Why Hackney Council can’t sign the London Cycling Campaign’s Safer Lorries, Safer Cycling pledge – but what it is doing to help safer cycling

Copied email from the Mayor of Hackney:


From: Mayor Pipe
To: ................
Sent: Tuesday, November 27, 2012 12:44 PM
Subject: Re: Safer Lorries, Safer Cycling

Dear ....................

Re: Safer Lorries, Safer Cycling

Thank you for your email regarding the London Cycling Campaign’s Safer Lorries, Safer Cycling pledge.

Firstly, I can assure you that both I and Hackney Council recognise and understand the need to promote the safety of cyclists around lorries. I can confirm that Hackney has taken the lead in the promotion of cycle safety around HGVs, and is at the forefront of training for both drivers and cyclists.

The Council has participated with many of TfL's projects in this area, such as the trialling of new equipment, and Hackney was one of the driving forces in creating the Driver Certificate of Professional Competence module – which includes hands-on cycle training for HGV drivers. This pioneering work led to Hackney Council being the first local authority in the country to train all its HGV drivers in this cycle safety module.

Furthermore, the Council procures vehicles to the highest technical standards – with all its HGVs fitted with audible reverse alarms, and its biggest vehicles being fitted with electronic cycle safety equipment that warns cyclists audibly and visually when the vehicle is turning left. All HGVs are also fitted with class VI mirrors – as mentioned in the pledge – as well as sideguards where the body design allows.

Hackney’s fleet manager is a member of the cycle safety forum led by Hackney Council's Road Safety team. This unique forum brings together officers from various internal departments and external agencies such as the Metropolitan Police, the London Cycling Campaign, the LCC in Hackney and contract partners, and is chaired by Hackney’s Cabinet Member for Neighbourhoods. Through this forum, the Council has pushed for cycle safety awareness training to be included as part of the Considerate Construction Code, which is a common and legally-binding condition of approval for many major development projects.

Since 2011 the Council has trained over 363 HGV drivers, which includes it own waste services, Hackney Learning Trust and contractors including May Gurney, Marlborough Surfacing, Bywaters and McGrath Bros. The Council has also delivered classroom-based training for 75 drivers, including Council staff who do not drive HGVs but are responsible for larger vehicles such as buses, gardening trucks and vans.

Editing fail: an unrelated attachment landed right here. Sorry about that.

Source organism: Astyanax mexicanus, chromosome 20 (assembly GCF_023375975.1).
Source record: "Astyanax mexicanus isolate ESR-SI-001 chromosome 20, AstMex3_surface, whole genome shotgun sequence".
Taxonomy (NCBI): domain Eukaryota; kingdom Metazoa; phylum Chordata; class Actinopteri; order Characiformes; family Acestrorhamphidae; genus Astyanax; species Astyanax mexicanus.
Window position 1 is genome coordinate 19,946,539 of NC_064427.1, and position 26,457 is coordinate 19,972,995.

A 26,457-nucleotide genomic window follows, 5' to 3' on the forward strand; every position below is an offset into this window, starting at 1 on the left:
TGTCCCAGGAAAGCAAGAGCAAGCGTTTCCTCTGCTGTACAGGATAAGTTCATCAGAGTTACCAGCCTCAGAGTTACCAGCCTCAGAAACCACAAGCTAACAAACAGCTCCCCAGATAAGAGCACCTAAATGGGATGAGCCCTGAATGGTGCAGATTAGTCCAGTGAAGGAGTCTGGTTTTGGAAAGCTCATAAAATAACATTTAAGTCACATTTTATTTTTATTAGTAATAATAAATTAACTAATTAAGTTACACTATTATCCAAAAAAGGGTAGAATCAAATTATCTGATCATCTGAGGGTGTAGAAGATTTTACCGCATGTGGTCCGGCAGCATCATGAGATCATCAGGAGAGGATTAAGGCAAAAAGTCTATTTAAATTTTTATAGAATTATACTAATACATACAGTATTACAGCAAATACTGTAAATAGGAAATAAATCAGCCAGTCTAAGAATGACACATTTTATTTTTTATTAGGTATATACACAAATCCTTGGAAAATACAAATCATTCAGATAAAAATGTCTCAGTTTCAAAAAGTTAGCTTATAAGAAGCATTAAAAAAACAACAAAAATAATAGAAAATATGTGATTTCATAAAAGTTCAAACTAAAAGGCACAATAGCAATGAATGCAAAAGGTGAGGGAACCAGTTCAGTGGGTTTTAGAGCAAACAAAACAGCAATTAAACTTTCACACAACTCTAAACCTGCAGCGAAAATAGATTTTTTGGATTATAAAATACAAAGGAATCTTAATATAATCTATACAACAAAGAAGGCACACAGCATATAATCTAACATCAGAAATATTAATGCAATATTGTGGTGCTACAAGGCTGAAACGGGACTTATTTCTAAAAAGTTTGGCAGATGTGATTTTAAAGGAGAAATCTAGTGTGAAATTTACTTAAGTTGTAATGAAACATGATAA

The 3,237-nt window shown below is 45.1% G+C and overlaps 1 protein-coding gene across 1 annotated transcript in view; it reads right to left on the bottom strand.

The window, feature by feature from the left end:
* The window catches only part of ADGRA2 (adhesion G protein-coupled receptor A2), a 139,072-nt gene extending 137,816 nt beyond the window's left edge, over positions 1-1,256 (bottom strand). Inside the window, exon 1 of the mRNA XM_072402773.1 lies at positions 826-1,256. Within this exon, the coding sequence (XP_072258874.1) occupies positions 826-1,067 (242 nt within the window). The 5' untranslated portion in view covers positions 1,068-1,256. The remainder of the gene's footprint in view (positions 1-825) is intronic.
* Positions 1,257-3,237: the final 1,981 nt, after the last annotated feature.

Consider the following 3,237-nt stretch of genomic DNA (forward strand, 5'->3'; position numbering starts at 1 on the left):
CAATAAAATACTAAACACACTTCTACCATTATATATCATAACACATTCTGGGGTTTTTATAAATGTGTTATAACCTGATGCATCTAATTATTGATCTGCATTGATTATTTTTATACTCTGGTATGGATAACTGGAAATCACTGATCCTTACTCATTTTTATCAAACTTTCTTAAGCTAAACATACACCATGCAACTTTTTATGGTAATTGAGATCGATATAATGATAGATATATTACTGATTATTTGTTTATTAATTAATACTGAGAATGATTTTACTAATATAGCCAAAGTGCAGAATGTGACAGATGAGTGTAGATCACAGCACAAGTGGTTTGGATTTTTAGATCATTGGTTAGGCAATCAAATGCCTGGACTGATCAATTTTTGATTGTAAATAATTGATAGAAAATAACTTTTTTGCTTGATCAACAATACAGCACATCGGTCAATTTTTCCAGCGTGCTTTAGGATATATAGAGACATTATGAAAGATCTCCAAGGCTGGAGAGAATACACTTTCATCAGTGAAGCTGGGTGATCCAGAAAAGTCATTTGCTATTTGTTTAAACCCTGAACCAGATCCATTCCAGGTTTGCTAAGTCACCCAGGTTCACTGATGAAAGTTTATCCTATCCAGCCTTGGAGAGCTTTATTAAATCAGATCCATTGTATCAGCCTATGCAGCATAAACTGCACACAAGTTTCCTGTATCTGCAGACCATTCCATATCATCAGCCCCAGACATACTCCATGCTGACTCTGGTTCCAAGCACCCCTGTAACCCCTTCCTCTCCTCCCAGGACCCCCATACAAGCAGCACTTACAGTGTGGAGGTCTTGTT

With regard to the pledge itself, both I and the Council support this concept and the London Cycling Campaign’s aims to improve cycle safety. However, there are unfortunately a small number of issues with the pledge that mean Hackney Council is not in a position to sign it.

Firstly, the pledge requires all lorries to have a close-proximity warning system to make the driver aware of cyclists and pedestrians who might be hidden from view. The Council has been involved with TfL’s trials of this equipment, but unfortunately it proved unsuitable for Hackney’s roads. Most of the borough’s vehicles operate at slow speeds close to parked cars and street furniture, which causes the warning systems to operate continuously. Not only does this fail to accurately warn the driver of cyclists and pedestrians, it is also very distracting for the driver – which in itself can be dangerous. As a result of these trials, Hackney opted for a different system, which is installed only in the largest vehicles.

Additionally, although all new vehicles are fitted with mandatory sideguards – as the pledge requires – the body designs of some of Hackney’s existing specialist vehicles unfortunately mean that sideguards cannot be fitted.

The pledge also requires signatories to confirm that all of its suppliers will also conform to every single condition of the pledge. Unfortunately, the Council cannot make such a promise, as public sector procurement legislation does not allow local authorities to enforce such requirements of its suppliers.

However, the Council does include – as part of its procurement processes – a number of safeguards to encourage suppliers to raise their standards, and it does all it can to encourage the adoption of numerous standards. For example, all suppliers are encouraged to sign up to TfL’s Fleet Operator Recognition Scheme. I have also been assured that the Council is currently working to ensure that its contract standards include conditions similar to those listed on LCC’s pledge, where this is feasible.

Although Hackney Council is unable to sign the Safer Lorries, Safer Cycling pledge at the present time, I hope that the information above reassures you that we take cycle safety very seriously. I can also assure you that the Council will continue to look at further improvements it can make to driver awareness and competence levels, and to both its own vehicles and those of its contractors.

Yours sincerely

Jules Pipe
Mayor of Hackney


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